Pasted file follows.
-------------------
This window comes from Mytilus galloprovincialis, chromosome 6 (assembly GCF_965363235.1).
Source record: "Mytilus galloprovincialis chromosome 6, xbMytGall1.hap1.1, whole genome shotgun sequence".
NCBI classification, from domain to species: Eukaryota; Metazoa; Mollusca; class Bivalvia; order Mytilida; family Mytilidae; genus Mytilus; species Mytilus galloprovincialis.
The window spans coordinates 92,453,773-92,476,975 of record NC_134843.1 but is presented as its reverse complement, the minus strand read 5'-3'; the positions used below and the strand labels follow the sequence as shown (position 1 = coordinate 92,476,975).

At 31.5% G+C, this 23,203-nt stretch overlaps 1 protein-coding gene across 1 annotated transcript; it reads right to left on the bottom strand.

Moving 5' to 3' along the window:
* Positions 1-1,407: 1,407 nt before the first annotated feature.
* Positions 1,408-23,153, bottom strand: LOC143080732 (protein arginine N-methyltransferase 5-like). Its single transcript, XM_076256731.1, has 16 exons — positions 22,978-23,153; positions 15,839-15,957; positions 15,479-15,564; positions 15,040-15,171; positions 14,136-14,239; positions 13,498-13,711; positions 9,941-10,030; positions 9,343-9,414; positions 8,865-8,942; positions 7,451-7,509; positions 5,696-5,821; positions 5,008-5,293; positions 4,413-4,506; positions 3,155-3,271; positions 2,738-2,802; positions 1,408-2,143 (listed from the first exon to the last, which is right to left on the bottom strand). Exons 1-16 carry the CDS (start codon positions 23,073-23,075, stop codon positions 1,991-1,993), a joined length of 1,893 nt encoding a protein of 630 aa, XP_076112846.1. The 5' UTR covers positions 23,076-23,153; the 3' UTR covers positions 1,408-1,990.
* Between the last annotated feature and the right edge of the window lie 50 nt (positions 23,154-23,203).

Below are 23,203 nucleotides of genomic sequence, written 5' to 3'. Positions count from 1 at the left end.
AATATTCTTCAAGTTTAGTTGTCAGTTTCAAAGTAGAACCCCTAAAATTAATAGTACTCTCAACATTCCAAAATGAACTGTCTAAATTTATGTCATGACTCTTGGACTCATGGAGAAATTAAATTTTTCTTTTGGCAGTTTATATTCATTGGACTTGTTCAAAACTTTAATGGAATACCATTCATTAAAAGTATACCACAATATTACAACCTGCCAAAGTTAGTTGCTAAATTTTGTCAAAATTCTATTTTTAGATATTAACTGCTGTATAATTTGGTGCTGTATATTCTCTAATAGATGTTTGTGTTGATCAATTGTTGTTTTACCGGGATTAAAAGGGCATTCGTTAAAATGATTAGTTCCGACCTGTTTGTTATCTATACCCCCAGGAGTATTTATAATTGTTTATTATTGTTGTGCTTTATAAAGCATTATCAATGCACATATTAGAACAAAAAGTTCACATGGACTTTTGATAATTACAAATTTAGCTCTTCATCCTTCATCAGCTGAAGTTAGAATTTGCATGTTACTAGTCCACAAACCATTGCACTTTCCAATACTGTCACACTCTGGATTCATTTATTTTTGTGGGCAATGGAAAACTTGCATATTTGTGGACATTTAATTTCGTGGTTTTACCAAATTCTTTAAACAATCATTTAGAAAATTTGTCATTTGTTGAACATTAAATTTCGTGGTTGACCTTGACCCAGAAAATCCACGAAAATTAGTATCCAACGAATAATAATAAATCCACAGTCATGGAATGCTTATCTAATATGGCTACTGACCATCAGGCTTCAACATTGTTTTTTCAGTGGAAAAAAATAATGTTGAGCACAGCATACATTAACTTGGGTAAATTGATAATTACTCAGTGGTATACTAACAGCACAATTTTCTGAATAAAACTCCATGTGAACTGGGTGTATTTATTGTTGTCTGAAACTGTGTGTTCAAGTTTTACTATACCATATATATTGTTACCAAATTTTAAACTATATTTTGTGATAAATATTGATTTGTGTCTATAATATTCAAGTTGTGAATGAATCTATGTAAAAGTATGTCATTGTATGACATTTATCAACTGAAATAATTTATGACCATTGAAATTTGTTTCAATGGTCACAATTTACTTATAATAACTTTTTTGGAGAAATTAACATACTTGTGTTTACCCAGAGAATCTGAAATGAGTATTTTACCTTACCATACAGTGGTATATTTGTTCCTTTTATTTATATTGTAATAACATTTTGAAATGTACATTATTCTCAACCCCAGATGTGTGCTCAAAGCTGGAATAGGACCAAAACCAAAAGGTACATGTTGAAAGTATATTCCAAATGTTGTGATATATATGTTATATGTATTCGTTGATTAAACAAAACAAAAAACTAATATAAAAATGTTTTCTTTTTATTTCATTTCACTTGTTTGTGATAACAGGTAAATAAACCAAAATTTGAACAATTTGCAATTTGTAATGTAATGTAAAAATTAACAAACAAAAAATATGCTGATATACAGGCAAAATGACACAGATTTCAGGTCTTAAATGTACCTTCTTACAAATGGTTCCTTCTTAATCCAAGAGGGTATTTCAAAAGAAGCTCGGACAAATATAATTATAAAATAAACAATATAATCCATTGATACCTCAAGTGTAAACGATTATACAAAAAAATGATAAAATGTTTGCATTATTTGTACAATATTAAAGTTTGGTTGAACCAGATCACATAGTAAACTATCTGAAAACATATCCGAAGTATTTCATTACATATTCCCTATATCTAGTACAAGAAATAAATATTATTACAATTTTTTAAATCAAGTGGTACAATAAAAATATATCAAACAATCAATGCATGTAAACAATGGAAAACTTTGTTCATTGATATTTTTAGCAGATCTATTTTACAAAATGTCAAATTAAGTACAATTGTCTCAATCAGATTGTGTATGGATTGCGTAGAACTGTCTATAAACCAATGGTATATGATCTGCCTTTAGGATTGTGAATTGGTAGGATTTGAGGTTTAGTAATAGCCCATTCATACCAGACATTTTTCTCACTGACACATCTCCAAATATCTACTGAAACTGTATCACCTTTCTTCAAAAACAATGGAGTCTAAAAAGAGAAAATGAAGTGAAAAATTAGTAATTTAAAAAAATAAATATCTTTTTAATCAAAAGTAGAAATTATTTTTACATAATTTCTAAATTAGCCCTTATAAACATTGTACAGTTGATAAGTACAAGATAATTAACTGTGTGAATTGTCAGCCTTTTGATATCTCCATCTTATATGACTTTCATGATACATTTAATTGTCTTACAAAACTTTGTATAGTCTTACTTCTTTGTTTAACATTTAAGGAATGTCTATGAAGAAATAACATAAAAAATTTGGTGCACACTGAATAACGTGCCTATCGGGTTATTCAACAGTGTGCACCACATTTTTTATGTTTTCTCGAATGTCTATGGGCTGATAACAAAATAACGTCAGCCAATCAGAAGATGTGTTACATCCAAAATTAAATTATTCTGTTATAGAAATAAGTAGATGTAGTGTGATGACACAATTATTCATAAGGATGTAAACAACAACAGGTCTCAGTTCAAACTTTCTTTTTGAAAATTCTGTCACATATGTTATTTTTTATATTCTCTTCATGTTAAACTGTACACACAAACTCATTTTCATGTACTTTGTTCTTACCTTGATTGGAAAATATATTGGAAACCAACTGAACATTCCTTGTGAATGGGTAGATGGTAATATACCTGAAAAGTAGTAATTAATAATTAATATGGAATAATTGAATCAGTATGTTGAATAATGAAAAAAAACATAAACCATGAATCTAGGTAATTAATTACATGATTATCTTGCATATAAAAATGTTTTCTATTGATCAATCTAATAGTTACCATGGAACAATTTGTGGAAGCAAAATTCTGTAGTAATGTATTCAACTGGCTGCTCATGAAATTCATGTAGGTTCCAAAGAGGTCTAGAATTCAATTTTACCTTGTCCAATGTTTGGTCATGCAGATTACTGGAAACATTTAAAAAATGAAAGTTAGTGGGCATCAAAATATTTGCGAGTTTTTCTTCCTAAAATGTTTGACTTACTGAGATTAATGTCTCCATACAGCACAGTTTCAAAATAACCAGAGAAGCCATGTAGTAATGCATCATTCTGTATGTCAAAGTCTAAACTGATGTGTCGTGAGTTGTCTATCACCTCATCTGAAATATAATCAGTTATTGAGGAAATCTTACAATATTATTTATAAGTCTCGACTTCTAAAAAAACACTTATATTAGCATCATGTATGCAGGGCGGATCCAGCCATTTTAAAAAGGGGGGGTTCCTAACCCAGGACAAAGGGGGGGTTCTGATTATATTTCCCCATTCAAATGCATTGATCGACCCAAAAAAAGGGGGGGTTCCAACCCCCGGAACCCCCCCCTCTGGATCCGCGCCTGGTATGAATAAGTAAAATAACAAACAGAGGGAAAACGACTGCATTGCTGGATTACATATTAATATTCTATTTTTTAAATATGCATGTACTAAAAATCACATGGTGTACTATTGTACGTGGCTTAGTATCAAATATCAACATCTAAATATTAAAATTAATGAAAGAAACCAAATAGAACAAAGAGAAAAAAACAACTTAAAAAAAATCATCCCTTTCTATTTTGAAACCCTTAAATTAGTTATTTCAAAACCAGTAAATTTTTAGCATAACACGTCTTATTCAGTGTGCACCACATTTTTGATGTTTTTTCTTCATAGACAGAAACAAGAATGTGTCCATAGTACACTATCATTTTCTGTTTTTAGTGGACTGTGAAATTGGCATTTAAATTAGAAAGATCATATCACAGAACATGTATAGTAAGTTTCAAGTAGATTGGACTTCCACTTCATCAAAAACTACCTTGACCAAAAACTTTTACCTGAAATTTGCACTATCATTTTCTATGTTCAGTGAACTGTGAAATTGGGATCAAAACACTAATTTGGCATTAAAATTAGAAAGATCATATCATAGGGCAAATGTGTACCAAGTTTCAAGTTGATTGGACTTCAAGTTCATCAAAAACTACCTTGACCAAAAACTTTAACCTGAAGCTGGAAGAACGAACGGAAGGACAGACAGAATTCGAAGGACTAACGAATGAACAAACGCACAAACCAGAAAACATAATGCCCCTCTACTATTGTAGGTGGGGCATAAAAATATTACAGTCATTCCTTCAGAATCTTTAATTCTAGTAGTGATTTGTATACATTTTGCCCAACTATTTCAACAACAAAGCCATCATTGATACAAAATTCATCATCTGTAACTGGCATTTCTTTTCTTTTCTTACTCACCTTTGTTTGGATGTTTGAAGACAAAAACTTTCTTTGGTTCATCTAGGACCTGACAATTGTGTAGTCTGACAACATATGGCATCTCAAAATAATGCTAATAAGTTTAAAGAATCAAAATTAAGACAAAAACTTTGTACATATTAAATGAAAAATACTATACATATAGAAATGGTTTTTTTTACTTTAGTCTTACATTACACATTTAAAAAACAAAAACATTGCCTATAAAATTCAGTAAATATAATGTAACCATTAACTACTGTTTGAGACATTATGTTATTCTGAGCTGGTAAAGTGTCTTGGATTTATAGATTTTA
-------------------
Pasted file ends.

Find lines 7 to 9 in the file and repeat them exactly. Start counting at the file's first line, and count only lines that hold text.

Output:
* Positions 1-1,407: 1,407 nt before the first annotated feature.
* Positions 1,408-23,153, bottom strand: LOC143080732 (protein arginine N-methyltransferase 5-like). Its single transcript, XM_076256731.1, has 16 exons — positions 22,978-23,153; positions 15,839-15,957; positions 15,479-15,564; positions 15,040-15,171; positions 14,136-14,239; positions 13,498-13,711; positions 9,941-10,030; positions 9,343-9,414; positions 8,865-8,942; positions 7,451-7,509; positions 5,696-5,821; positions 5,008-5,293; positions 4,413-4,506; positions 3,155-3,271; positions 2,738-2,802; positions 1,408-2,143 (listed from the first exon to the last, which is right to left on the bottom strand). Exons 1-16 carry the CDS (start codon positions 23,073-23,075, stop codon positions 1,991-1,993), a joined length of 1,893 nt encoding a protein of 630 aa, XP_076112846.1. The 5' UTR covers positions 23,076-23,153; the 3' UTR covers positions 1,408-1,990.
* Between the last annotated feature and the right edge of the window lie 50 nt (positions 23,154-23,203).